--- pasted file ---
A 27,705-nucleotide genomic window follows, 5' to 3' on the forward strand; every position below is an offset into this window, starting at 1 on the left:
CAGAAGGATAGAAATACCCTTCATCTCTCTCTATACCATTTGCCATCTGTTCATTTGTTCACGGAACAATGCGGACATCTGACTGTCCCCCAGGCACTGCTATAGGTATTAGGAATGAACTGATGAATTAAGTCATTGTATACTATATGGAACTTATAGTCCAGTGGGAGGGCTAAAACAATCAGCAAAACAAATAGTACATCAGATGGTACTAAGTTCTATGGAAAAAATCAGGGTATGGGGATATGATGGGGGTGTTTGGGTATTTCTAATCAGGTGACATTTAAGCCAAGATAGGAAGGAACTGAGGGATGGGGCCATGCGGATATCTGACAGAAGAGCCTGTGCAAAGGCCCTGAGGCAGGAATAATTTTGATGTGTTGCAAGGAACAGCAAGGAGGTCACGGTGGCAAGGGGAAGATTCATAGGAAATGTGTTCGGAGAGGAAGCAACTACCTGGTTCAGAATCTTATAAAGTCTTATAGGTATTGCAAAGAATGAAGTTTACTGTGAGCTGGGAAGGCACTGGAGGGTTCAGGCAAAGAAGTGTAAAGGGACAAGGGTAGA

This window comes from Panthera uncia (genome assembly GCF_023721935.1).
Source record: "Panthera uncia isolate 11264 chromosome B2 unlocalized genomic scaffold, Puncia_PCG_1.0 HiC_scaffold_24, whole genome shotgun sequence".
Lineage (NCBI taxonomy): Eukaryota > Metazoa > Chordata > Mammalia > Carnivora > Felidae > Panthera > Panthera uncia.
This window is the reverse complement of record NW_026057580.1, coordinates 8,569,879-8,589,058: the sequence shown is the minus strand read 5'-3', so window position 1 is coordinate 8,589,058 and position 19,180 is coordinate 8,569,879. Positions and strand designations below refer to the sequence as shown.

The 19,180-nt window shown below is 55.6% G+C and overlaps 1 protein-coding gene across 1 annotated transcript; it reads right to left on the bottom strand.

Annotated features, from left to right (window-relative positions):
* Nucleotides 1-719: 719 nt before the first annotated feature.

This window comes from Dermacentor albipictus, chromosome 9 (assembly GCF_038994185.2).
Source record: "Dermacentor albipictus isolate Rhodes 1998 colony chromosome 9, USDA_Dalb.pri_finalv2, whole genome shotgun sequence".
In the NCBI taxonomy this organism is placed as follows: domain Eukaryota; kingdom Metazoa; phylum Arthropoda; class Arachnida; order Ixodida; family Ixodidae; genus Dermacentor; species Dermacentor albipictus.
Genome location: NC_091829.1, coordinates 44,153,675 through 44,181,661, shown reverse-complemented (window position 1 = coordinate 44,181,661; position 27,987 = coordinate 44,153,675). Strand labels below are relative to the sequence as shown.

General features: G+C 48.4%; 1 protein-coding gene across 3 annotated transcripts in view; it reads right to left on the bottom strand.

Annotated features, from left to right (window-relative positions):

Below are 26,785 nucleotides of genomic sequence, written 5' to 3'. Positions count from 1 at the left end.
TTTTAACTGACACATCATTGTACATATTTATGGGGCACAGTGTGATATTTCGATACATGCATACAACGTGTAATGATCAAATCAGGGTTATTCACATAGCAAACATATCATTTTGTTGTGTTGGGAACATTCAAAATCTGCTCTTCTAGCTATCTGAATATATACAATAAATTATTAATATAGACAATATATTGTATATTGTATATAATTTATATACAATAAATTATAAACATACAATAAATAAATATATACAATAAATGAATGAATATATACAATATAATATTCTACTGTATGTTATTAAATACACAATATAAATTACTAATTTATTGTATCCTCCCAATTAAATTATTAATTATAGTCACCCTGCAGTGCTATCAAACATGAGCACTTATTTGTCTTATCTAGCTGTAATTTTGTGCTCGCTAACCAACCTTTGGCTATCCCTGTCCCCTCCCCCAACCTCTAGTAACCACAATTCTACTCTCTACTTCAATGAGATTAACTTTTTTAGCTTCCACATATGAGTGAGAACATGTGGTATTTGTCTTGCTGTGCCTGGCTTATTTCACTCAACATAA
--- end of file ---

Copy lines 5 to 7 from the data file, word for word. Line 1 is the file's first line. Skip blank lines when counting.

Lineage (NCBI taxonomy): Eukaryota > Metazoa > Chordata > Mammalia > Carnivora > Felidae > Panthera > Panthera uncia.
This window is the reverse complement of record NW_026057580.1, coordinates 8,569,879-8,589,058: the sequence shown is the minus strand read 5'-3', so window position 1 is coordinate 8,589,058 and position 19,180 is coordinate 8,569,879. Positions and strand designations below refer to the sequence as shown.

The 19,180-nt window shown below is 55.6% G+C and overlaps 1 protein-coding gene across 1 annotated transcript; it reads right to left on the bottom strand.